In general there is better agreement between the regions identified by various techniques in the C-lobe of hTF. A monoclonal antibody (MAb) specific to a sequential epitope in the C-lobe of hTF blocks binding of hTF to the TFR on HeLa S3 cells (80). Interestingly, this same MAb binds to diferric hTF with two-fold higher affinity compared to apo-hTF. The epitope was mapped to the C1- subdomain of hTF (residues Lys365-Ile378). As shown in Table 6, 11 residues in the C1-subdomain that are in contact with the helical region of the TFR were identified in the cryo-EM model of hTF bound to TFR (23). These residues lie between His349 and Glu372, and include Glu367, Glu369 (Val in the human sequence), Ser370, and Glu372, all of which are part of the epitope recognized by the MAb. Thus, the mapping study confirms the identification of this particular region of the C-lobe in binding to the TFR and since the affinity of the MAb changes as a function of iron status, the results are consistent with a conformational change in this region of the C-lobe required for His349 to come into contact with the TFR. The only residue with a significantly different conformation in our apo-structure compared to the unrefined monoferric hTF is Arg352, whose side chain is oriented toward the iron-binding cleft, rather than away (28). This could be very important due to proximity of this residue to His349 (57). Radiation foot printing identified a region in the C2-subdomain (residues 457-470) that differed in susceptibility to radiation damage. Since the C2- subdomain makes no contact with the TFR in the model it is difficult to ascribe the effect to TFR interaction.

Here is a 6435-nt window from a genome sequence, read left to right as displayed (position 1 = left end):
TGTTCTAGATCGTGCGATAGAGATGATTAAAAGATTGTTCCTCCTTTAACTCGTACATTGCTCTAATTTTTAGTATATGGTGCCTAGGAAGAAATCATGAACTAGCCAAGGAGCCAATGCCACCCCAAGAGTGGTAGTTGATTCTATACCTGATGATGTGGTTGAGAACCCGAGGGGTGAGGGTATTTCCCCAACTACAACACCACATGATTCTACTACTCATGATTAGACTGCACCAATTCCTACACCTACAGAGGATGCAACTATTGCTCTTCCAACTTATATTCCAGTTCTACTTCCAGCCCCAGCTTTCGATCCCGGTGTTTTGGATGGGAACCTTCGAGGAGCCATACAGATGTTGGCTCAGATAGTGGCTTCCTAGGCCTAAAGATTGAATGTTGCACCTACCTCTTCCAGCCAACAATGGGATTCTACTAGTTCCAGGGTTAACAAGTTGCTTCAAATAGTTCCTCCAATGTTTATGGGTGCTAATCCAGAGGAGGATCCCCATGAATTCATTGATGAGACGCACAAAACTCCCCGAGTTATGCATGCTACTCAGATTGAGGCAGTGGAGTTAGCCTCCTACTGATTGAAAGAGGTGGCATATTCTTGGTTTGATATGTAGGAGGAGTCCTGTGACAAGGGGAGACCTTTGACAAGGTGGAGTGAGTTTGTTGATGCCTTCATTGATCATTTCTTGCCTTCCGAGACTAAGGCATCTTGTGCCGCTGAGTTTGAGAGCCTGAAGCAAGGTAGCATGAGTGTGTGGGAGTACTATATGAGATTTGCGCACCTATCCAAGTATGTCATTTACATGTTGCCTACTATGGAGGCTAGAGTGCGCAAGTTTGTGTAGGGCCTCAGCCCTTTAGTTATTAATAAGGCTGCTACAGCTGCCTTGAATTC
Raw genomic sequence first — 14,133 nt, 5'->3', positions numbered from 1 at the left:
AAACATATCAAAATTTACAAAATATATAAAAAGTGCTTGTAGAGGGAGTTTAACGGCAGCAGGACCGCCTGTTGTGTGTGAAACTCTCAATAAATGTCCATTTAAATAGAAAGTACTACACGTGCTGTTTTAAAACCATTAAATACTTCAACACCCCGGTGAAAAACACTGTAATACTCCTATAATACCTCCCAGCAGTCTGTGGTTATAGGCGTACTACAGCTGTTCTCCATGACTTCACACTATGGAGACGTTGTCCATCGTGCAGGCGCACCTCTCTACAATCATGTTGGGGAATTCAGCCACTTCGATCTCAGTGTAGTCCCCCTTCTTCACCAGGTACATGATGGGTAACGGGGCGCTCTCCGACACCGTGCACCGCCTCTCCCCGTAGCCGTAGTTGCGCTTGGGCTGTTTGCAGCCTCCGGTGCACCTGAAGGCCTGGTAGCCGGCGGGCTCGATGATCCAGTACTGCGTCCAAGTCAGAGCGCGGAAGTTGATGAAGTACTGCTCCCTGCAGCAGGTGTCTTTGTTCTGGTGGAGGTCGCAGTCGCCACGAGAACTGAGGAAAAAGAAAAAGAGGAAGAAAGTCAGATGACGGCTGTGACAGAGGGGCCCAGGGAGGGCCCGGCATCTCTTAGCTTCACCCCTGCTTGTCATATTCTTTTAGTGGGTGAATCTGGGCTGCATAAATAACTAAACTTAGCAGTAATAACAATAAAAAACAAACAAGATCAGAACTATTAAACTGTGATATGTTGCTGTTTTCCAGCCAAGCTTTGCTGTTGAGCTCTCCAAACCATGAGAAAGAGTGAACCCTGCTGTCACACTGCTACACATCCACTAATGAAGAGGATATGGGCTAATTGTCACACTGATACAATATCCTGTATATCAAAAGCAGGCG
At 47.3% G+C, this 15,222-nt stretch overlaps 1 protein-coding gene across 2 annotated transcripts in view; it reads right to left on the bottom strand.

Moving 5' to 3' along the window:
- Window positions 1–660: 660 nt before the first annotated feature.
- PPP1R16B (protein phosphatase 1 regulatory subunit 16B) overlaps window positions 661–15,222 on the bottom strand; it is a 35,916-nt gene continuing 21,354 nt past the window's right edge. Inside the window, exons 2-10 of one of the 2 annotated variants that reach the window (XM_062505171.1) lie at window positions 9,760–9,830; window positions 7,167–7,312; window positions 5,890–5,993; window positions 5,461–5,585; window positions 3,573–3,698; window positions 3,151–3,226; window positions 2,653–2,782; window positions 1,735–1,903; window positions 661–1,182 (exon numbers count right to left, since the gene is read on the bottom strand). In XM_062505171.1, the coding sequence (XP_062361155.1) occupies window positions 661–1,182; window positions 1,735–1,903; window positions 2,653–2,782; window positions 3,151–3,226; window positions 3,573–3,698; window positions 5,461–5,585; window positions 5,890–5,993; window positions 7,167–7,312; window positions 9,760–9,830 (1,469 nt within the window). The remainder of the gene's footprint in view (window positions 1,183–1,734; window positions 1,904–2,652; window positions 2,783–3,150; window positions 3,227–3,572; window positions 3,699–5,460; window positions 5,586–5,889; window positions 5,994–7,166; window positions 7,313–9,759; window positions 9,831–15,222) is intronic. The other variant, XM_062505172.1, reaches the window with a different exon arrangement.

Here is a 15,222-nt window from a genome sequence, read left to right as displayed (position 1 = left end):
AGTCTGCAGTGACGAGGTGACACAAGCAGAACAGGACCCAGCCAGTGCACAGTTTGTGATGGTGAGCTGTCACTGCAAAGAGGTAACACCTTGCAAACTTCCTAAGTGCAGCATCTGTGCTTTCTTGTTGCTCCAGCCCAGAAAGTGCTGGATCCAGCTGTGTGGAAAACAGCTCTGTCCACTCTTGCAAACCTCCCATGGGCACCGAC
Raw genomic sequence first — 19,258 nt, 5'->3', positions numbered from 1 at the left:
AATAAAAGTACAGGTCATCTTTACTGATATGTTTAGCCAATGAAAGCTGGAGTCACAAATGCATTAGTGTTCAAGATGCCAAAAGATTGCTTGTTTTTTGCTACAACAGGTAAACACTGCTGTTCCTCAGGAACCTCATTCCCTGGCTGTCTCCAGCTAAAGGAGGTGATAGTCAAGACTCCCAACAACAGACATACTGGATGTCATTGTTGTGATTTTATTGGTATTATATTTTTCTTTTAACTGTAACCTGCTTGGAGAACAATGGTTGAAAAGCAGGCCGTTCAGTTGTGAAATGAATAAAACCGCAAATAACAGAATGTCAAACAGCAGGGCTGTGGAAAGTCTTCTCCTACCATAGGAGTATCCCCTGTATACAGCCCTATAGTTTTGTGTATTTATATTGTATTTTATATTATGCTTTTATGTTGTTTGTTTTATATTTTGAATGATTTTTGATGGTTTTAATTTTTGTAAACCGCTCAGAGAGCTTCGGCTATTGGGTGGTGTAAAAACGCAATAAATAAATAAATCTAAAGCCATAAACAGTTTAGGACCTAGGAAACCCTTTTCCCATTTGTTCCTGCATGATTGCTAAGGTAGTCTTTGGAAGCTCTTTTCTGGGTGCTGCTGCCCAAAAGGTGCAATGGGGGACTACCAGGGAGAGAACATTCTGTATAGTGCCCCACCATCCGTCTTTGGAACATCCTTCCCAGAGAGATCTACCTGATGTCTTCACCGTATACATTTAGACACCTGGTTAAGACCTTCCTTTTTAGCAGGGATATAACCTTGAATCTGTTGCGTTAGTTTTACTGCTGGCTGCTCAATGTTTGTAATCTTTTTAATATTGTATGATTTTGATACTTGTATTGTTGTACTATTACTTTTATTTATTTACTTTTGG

Understanding the basis by which the TFR discriminates between various family members and between the four conformers of hTF is a long standing pursuit in TF research. The cryo-EM model (23) was constructed with human TFR, human N-lobe TF and rabbit C-lobe TF. As described above, placement of the C1- subdomain is convincingly supported by all of the available data. We therefore superimposed the C1-subdomains of apo- and/or iron containing chicken oTF, human LTF, human TF, rabbit TF, and pig TF (Table 4). Two observations can be made: first, all of the sequences (oTF, LTF rabbit and pig TF) have either insertions or deletions in the loop formed by human TF Cys495 and Cys506, which lies near the C-terminus of the TFR. Second, the linker peptide which connects the N- and C-lobes closely approaches the TFR in the cryo-EM model. In LTF this region adopts a helical conformation which could constrain the independent movement of the lobes relative to each other and potentially restrict access to a TF receptor. In mammalian TFs the linker region is not structured but there is a disulfide bond between Cys339 and Cys596 (human numbering) which is missing in oTF and LTF. This feature would be predicted to constrain movement between the N- and C-lobes. In addition, although the unstructured linker of hTF is probably long enough to accommodate the 9 Å separation of the two lobes seen in the cryo-EM model, it would require disrupting two salt bridges formed between the N-lobe and C1- subdomain, as well as altering the regions of buried surface between the N- and C-lobes, seen in our apo-hTF structure. Perhaps the most logical explanation for the altered TF conformation observed in the cryo-EM structure is that there is a pH induced conformational change in the TFR itself to accommodate TF. Support for this idea comes from the observation of conformational changes in the TFR when going from neutral to acidic pH (81). Additionally, changes in the relative orientations of the TFR subdomains in response to binding HFE (hemochromatosis protein, which competes with hTF for binding to TFR), have been reported (82). Thus, a combination of pH and ligand (TF) binding may change the conformation of the TFR. A recent single particle reconstruction of apo-hTF (approximated by using human apo-TF N-lobe and duck apo-oTF C-lobe) in complex with TFR has provided a low resolution (16 Å) structure (83), and suggests that apo-hTF binds to the TFR in the same location as diferric hTF. However, it is possible that conformational changes occur in both hTF and the TFR upon complex formation and pH change; such changes could only be determined from higher resolution structure(s) of the hTF-TFR complex.